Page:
By Jacob Salamanca
Special to the Gazette
Jacob Salamanca is a senior at Fenway High School on Mission Hill. He went with his classmates to the March for Our Lives rally in Washington, D.C. last month. Below is a written account of his trip.
Going to Washington, D.C. was an incredible experience. It took nine long hours on the bus to get down there from Boston. It was my first protest with masses of people and I did not know what to expect. All of us were really tired so in spite of the anticipation of the march the next day, we fell right to sleep at the hotel.
The next morning we woke up early to do some sightseeing. First we went to see the Lincoln Memorial. It felt so ominous and bigger than life. Next we visited the Vietnam memorial and WWII memorial. Both made us feel sad and evoked a strong sense of melancholy. Then we went to see the Washington Monument which gave me a powerful feeling of patriotism, especially the way it rose up in the center of the capitol. I also saw the beautiful cherry blossoms that lined the Potomac River.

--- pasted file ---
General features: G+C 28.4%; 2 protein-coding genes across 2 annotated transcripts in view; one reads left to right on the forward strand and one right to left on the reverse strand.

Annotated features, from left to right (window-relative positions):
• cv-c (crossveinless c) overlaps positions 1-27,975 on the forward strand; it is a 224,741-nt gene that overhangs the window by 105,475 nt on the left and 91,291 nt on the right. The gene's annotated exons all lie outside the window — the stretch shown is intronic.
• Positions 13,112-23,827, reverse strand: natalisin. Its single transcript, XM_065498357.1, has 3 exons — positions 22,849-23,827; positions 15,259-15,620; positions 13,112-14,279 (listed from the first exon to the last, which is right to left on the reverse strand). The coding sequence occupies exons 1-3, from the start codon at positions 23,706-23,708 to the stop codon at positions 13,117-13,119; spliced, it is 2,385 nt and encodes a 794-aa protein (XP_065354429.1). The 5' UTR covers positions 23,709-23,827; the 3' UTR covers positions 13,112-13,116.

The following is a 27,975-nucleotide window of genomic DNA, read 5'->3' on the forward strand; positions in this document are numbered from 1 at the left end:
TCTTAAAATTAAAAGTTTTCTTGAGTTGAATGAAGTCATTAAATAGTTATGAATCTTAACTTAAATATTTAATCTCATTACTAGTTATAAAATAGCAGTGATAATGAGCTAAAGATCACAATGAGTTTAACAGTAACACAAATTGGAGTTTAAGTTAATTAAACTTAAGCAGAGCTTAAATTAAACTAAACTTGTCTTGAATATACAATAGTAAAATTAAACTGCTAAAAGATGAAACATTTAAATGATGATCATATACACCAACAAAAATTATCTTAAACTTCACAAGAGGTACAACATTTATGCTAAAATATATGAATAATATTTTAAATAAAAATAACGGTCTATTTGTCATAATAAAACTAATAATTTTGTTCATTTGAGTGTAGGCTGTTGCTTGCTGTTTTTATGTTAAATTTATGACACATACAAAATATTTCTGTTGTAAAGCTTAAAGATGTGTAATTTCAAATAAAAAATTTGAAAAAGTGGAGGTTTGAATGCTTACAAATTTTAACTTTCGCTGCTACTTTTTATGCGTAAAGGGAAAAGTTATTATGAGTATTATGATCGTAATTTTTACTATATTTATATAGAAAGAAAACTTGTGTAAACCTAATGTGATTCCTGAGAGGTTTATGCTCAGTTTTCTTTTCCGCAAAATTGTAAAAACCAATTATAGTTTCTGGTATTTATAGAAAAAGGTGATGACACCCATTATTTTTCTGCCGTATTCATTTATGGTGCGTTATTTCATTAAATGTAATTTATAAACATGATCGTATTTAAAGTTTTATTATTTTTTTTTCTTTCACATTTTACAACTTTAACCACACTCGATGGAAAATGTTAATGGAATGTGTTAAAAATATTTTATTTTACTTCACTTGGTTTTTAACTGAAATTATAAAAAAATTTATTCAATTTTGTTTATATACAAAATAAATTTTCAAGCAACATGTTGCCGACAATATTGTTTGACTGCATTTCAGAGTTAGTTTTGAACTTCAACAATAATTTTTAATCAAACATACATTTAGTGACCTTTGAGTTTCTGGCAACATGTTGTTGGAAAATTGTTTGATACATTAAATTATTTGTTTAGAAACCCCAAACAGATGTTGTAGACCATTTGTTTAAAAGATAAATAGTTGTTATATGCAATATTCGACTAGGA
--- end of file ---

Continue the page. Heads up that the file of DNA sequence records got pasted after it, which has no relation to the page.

All this was the backdrop that led to the march. The bus dropped us off and we walked to 1600 Pennsylvania Avenue near the White House and the Capitol Building. There were millions and millions of people everywhere. People from all generations, all different creeds and backgrounds, all holding signs, all unified against gun violence. I stood with my sign, along with my fellow Fenway students in solidarity and excitement. The speakers were extraordinary – they spoke with such passion that it brought tears to many people’s eyes. My favorite speaker was Emma Gonzalez whose strategy was to use silence to bring her message. I also appreciated Martin Luther King, Jr.’s granddaughter, Yolanda, whose dream was #EnoughIsEnough. I felt like I was part of the zeitgeist, of something that was bigger than me. Putting an end to gun violence was important to all of us, but for me this day made me realize how I was not alone in fighting against the horrors that are happening in this nation and the gun violence that has afflicted our country.
Tired and hungry, the trip home was long. But in the end, I felt I had accomplished something special and had experienced a once-in-a-lifetime event. I intend to keep on fighting for things that matter to me.